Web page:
Even before retiring, I am already being replaced by robots at home. Last Christmas, my wife received a Roomba, which has assumed vacuuming duties that were once mine. I never liked running the vacuum – it’s noisy and awkward – so my feelings weren’t hurt when the Roomba took over. I just realized yesterday, however, as I watched the little electronic fellow puttering around my room, that he is just another signal of my increasing irrelevance.
Alexa also came into our lives over the Holidays; and now if someone mentions her name, you never know what you will hear in response. She will play any kind of music, answer almost all questions, and even respond in kind when you express your affection for her. Sometimes my grandchildren spend more time talking to her than they do to me. While it’s true I can’t produce any song they might want to hear on demand, I can still sing a pretty good Wabash Cannonball. No one is ever alone at our house as long as we have electricity and an Internet connection.
I have always prided myself on having a good sense of direction, but neither my wife nor I need it anymore. Our car provides whatever instructions we need to find new places and will chat with us about what music to play while it’s finding our way. The next model will probably be able to drive itself. If the navigation system fails, we can always rely on the little Waze ghost who appears as an app on our smart phones. Wazey will tell us about current events on the highway in addition to finding the shortest route from here to there.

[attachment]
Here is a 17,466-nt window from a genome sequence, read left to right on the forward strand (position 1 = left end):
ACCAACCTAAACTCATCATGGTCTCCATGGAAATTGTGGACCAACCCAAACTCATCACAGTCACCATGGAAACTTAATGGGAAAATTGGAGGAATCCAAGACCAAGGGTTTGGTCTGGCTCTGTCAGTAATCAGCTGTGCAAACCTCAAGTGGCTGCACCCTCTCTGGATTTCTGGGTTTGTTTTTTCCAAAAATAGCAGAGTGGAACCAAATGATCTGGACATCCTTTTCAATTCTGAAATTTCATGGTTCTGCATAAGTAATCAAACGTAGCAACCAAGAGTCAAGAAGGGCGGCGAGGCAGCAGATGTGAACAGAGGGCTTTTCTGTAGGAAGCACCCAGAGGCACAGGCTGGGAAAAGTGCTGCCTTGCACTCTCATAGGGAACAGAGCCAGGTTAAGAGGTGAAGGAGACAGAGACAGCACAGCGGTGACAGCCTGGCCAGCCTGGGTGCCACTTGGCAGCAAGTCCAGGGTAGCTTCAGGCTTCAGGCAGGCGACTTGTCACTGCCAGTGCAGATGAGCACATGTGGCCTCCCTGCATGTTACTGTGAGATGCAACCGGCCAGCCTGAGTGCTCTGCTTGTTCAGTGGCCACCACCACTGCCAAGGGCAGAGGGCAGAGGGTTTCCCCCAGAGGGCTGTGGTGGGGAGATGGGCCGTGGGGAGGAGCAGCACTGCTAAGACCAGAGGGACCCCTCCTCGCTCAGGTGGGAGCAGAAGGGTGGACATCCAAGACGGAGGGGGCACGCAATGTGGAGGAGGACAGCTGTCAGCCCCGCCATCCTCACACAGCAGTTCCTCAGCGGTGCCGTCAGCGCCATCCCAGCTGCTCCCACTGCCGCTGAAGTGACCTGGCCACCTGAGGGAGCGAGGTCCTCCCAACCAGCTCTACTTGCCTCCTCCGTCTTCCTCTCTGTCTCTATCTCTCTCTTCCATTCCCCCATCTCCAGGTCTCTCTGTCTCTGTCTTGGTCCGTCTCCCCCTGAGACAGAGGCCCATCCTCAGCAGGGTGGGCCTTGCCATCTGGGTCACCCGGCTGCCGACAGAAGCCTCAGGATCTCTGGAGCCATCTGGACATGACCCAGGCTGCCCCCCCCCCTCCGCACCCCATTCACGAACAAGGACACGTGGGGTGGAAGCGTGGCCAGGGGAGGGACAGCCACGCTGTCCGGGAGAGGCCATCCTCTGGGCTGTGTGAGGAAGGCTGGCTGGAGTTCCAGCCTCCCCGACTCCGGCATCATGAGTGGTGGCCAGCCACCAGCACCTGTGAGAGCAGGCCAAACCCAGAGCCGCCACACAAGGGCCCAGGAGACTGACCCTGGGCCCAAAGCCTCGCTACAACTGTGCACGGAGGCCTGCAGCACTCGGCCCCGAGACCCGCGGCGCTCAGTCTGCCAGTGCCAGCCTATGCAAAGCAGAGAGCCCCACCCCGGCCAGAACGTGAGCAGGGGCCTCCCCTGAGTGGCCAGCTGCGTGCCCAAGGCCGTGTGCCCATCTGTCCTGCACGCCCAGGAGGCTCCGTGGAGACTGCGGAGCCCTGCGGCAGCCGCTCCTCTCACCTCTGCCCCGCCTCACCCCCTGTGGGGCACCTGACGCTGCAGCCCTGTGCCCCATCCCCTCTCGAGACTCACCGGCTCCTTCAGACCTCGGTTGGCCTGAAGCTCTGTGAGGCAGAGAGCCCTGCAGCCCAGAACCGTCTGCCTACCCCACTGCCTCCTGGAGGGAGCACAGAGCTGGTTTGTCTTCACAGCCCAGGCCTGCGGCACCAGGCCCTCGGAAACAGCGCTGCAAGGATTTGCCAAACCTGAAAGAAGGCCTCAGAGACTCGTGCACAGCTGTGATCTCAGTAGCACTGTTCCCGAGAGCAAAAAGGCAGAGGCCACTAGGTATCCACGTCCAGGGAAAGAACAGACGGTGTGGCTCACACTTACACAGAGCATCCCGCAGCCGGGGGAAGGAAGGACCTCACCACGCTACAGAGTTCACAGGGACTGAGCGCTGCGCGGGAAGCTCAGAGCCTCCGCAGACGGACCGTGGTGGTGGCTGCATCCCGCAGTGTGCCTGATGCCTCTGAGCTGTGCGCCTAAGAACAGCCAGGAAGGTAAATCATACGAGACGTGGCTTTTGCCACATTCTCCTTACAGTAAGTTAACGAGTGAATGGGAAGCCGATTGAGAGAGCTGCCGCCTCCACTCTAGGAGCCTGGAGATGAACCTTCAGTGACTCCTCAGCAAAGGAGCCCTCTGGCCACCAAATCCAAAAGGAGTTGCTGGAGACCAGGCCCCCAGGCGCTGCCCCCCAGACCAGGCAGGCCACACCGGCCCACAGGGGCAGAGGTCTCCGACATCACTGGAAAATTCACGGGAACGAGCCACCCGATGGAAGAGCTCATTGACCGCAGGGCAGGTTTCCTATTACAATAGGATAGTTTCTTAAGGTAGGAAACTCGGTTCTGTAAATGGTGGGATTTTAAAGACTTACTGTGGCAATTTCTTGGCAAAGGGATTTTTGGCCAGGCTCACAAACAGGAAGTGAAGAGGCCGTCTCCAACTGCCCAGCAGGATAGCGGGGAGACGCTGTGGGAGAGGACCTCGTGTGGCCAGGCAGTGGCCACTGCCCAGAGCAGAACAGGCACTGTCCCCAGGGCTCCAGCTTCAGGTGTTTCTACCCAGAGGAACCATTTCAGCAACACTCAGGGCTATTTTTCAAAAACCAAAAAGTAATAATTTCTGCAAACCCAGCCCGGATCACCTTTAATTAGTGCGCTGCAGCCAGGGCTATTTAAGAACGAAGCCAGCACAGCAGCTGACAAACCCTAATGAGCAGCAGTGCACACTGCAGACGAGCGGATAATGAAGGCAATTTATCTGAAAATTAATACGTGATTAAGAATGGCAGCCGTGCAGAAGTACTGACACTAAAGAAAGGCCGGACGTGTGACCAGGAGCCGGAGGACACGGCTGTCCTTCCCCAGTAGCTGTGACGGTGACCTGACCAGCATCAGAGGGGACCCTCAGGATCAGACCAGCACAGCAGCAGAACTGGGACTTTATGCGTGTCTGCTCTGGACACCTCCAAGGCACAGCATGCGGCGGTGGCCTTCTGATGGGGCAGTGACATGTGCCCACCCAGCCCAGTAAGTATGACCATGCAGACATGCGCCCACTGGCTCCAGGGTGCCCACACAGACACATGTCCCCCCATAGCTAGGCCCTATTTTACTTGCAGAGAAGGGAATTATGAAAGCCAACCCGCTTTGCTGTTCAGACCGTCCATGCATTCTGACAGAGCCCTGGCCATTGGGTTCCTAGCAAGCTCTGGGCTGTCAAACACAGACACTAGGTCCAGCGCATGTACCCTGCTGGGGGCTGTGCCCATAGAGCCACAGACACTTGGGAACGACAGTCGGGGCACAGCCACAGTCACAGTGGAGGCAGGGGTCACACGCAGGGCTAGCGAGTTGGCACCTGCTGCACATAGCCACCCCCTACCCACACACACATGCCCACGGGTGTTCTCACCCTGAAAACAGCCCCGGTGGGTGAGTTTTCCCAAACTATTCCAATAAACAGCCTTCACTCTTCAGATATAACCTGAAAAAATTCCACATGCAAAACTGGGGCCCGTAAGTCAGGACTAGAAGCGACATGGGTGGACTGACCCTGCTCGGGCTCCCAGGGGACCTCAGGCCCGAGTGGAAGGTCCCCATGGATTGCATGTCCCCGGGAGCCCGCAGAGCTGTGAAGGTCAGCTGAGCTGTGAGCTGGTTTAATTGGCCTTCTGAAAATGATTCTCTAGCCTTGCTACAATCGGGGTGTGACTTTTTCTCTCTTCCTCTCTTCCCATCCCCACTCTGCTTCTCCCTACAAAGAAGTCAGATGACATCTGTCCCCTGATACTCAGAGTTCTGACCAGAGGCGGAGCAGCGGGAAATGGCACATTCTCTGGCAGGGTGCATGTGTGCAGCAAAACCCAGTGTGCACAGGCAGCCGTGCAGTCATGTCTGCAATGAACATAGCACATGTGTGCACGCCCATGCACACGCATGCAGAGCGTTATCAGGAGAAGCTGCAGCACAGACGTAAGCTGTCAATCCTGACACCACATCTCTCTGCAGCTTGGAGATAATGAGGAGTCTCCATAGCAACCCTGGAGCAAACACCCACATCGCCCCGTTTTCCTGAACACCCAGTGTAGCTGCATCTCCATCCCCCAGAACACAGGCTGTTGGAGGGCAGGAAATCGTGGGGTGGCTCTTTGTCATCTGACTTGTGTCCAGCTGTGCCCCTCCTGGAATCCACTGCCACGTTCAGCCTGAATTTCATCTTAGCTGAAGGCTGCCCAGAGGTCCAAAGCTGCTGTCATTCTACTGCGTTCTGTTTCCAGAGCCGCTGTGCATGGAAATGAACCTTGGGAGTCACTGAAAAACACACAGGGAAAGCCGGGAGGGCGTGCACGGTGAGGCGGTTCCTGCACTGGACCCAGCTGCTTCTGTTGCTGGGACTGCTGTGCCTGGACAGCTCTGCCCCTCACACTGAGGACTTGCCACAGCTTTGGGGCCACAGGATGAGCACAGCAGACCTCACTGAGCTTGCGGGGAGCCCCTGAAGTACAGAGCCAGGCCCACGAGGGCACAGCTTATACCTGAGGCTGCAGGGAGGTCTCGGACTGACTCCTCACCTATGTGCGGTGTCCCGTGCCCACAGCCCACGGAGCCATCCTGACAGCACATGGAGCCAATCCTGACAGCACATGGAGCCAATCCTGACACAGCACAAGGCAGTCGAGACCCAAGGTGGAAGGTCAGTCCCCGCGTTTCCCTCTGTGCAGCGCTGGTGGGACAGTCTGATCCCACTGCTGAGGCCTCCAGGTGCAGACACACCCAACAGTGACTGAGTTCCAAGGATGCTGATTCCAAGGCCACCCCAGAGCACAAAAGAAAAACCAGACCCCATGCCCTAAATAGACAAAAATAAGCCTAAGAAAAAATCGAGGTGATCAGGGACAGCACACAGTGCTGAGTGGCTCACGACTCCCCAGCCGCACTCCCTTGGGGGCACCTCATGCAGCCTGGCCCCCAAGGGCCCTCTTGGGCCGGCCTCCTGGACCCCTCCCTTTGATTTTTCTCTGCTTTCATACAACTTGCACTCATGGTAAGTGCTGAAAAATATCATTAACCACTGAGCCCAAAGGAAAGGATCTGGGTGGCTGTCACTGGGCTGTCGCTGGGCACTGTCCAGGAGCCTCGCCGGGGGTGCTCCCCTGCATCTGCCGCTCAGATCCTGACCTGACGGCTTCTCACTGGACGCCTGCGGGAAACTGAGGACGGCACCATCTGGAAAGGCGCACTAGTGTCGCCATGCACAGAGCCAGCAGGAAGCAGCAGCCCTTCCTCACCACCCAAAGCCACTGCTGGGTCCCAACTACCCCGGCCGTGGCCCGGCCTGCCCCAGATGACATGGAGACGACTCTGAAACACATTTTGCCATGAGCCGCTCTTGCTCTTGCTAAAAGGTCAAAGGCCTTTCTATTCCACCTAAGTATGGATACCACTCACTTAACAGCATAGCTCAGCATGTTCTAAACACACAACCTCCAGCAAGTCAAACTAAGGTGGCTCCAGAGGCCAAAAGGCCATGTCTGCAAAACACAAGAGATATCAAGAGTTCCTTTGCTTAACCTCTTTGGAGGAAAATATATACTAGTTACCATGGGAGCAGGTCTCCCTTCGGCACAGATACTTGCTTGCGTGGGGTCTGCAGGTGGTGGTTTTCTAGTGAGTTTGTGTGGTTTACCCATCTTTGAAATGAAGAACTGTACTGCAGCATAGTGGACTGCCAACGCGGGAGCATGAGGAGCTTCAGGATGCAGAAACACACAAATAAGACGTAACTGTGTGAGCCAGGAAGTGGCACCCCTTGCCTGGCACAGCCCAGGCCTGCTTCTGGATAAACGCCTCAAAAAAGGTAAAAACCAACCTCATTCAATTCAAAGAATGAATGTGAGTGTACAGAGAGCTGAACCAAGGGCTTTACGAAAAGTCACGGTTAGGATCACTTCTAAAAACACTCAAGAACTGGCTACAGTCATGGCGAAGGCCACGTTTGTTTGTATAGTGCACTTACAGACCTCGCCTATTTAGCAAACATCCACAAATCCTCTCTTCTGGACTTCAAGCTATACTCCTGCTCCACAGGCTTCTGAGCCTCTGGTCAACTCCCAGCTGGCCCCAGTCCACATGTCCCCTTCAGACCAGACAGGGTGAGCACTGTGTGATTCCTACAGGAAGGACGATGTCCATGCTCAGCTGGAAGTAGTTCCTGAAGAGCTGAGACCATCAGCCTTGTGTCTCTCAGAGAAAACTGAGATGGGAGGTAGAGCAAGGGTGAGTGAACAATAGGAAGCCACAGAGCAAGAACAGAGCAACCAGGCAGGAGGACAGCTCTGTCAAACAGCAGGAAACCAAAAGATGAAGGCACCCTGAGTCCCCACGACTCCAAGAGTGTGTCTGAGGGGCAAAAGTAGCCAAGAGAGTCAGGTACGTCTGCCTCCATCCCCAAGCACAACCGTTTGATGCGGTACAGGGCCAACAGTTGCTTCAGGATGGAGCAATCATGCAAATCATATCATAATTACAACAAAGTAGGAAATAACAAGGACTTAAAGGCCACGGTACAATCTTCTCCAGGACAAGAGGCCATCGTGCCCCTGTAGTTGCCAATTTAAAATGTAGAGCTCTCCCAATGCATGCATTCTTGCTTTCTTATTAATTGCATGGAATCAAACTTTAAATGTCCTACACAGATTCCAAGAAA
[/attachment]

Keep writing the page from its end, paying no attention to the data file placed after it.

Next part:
At least the television is a familiar presence in our home, although the newest version is a Smart TV that requires a PhD or a four-year-old to operate. We’ve moved away from cable service to Internet television, which I think is cheaper. My wife finally determined how to limit my sports consumption by appealing to my wallet. The experiment could end when baseball season starts, and I want to watch the World Champion Chicago Cubs’ quest for a second consecutive championship.
I suppose my sensitivity to the new world of electronics and robots is a symptom of reaching retirement age and feeling a little obsolete. On the other hand, all this stuff gives me more time to spend doing things I enjoy, like backpacking with family or visiting friends I now rarely see. I’ve tried developing a relationship with the Roomba, but it doesn’t stop to talk or share feelings over a cup of hot chocolate. Perhaps I will still have a place for a time in this brave new world.